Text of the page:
Director David Ayer recently sat down with ComingSoon.net to discuss his latest crime thrilled, Street Kings. Here are a couple excerpts from the interview:
CS: Did you see Keanu Reeves' character as a bad cop or someone who did bad things because that's what he had to do in order to get the job done?
Ayer: The whole concept of good cop/bad cop really depends on how you see it. To Internal Affairs or a senior police administrator, a bad cop is anyone who doesn't follow the regulations. To his brother officers, a hard-charging, possibly violent cop who gets the job done no matter what is seen as a asset. It's seen as a positive. So it's really sort of the management street cop divide in LAPD.
It really depends what side of that you're on. Policing requires a certain flexibility because you're given obviously laws and books and regulations that you have to follow, but you're dealing with real people in real situations so there's always room for interpretation.
CS: You've come back to criminals and Los Angeles a number of times now. What keeps bringing you back to the street level of crime theme?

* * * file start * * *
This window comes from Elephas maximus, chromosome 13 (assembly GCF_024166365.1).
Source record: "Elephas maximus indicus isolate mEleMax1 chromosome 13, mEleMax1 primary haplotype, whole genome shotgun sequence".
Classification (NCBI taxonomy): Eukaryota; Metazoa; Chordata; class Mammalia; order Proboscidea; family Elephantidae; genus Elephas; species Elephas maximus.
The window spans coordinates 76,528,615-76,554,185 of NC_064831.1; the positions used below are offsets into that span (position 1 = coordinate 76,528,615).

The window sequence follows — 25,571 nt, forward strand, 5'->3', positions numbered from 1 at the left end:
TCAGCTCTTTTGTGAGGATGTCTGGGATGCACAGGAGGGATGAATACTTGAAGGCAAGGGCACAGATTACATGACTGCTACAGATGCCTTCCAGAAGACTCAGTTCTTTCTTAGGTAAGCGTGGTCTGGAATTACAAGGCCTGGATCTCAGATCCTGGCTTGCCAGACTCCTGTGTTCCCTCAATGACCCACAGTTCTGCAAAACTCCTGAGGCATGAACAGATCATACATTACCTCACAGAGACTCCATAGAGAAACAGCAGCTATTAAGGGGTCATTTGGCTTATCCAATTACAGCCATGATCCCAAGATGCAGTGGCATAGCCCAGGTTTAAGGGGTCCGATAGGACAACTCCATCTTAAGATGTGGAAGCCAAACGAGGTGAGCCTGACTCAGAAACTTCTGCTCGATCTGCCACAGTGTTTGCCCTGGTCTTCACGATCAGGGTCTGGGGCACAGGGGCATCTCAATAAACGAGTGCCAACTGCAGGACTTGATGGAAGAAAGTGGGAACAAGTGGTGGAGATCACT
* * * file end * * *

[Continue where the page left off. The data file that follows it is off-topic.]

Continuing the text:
Ayer: It was exciting to do this particular project. One thing you have to realize is that when you're in a career in Hollywood it's not like you're walking into Hometown Buffet and you pick from a variety of projects lying out before you. When this project came along, I really wanted to get back on set.
I had a great experience directing Harsh Times and a brutal distribution experience, but that aside. Here comes Keanu Reeves with a script that's pretty close to camera ready in an arena I'm really familiar with. You've got to keep in mind this is my first studio movie as a director so I'm not going to get hired to do a romantic comedy [and] I'm not going to get hired to do a summer tentpole.
That's just the reality of the business. So here's a wonderful opportunity in a city I know, in a world I know with characters I know and it afforded me the opportunity as a director to not have to focus on the world, but to focus on developing performance.
Read the complete interview with Ayer now.